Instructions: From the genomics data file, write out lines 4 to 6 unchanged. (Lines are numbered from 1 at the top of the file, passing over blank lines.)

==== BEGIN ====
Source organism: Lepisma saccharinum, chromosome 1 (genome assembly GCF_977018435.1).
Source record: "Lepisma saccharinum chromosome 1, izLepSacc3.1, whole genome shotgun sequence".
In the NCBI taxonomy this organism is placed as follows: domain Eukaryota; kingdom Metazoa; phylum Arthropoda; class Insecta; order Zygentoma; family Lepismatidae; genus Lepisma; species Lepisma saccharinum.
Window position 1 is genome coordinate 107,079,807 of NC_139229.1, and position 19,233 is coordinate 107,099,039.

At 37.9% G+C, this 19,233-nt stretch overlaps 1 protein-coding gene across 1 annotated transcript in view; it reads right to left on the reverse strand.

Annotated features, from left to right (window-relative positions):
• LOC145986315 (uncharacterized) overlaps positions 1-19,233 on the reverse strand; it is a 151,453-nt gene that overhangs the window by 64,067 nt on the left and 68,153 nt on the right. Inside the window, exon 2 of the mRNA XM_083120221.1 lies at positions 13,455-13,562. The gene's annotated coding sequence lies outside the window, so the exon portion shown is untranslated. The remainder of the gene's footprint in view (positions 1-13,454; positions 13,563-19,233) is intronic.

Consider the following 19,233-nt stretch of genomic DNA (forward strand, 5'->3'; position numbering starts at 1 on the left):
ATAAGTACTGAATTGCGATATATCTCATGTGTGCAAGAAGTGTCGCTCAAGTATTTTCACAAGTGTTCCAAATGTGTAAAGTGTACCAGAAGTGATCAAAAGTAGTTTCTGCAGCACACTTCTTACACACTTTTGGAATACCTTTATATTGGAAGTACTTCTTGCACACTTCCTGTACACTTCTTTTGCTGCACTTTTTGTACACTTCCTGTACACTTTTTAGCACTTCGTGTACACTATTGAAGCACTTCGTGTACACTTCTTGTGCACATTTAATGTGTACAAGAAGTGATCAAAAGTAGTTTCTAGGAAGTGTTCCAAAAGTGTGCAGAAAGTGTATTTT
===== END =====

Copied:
Window position 1 is genome coordinate 107,079,807 of NC_139229.1, and position 19,233 is coordinate 107,099,039.

At 37.9% G+C, this 19,233-nt stretch overlaps 1 protein-coding gene across 1 annotated transcript in view; it reads right to left on the reverse strand.

Annotated features, from left to right (window-relative positions):